“That part of the movie… with my mum moving into these homes that had rusty old stoves and refrigerators, that made me cry. It brought it all back… sometimes life goes so fast you end up with so many other problems and trials you forget exactly where you’ve come from. That little piece in the beginning really brought back memories.”
Foreman’s mother never wanted him to box. “That’s right, not at all, my mum knew, she always feared my temper, she didn’t want me to play football, anything. She said, ‘Boy, you’ve got too much of a temper’. She never watched me do a boxing match, period.”
Yet after taking up boxing in 1967, after just a handful of amateur bouts the frightening, heavy-handed Foreman was an Olympic champion just one year later. “I had my first boxing match in February of ’67, by ’68 I was an Olympic gold medallist. It was a whole lot to take in. It was unbelievable,” he says.
“I had an Olympic gold medal, representing my country with all of the colours on. Boy, what an amazing moment. I’ve still not gotten over that, it’s like a dream that keeps coming on and on, it’s unreal to me.”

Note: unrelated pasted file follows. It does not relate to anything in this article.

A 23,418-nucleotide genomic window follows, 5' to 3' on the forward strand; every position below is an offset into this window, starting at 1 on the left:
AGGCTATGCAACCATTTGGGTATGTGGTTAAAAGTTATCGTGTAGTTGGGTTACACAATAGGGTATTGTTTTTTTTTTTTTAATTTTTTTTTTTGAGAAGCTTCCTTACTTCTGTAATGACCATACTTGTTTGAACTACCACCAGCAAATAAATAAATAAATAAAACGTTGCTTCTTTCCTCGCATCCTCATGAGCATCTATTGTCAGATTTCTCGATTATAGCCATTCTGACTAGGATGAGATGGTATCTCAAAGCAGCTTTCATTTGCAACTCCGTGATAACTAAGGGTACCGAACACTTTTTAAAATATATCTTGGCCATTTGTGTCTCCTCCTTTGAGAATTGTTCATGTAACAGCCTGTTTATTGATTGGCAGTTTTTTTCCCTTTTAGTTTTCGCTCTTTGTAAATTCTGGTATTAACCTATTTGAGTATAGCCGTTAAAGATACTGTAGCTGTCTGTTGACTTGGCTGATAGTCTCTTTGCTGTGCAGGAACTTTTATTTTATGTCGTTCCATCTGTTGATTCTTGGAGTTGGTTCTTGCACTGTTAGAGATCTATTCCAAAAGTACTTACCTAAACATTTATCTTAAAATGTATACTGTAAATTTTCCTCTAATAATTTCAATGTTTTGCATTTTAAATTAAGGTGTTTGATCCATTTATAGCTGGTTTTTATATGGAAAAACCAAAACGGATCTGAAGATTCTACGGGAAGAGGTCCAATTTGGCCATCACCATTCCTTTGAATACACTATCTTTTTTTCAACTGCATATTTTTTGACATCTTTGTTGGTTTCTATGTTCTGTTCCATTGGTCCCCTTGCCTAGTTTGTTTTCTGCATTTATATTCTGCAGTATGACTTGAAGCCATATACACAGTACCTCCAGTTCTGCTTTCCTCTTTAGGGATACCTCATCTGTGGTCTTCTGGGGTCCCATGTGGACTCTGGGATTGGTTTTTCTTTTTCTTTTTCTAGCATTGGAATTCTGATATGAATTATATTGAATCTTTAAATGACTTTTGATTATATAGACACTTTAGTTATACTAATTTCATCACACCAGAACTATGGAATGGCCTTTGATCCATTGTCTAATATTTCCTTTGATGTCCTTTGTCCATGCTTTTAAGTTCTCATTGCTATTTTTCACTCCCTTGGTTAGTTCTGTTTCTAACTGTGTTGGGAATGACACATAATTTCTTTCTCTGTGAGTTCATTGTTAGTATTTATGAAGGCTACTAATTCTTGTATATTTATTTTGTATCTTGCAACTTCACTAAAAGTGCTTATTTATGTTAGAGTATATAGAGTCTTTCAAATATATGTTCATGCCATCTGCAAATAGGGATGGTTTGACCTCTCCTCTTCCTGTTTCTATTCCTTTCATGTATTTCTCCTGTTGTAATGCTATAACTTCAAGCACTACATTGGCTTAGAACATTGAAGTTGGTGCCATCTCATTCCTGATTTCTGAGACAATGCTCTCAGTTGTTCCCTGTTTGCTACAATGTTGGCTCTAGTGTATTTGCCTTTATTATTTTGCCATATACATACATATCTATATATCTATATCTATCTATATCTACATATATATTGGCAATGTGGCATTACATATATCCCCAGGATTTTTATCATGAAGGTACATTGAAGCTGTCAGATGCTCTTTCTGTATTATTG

Foreman’s career moved fast and, after knocking out almost all of his first 37 ring victims, he met Joe Frazier in Kingston, Jamaica in 1973. Foreman was still just 24, and the WBA, WBC and The Ring heavyweight titles were on the line.
Foreman said: “Joe was the only one I was truly afraid of, because we’d looked at Joe Frazier as the giant killer. He had just beaten so many guys, he had beaten Ali, they were so much bigger than him, but he just played around with all these giants. I wanted a title shot but I didn’t want to fight Joe Frazier, I can remember that just like it was yesterday.”
Yet Foreman destroyed Frazier in two rounds to win the belts.
“Fear will make you do a lot of things,” Foreman says with a laugh. “It really changed my life, because there is no preparation. You don’t meet someone, sit down and they give you advice and tell you what it feels like to be heavyweight champion of the world, what you are going to go through. It was all a brand new experience.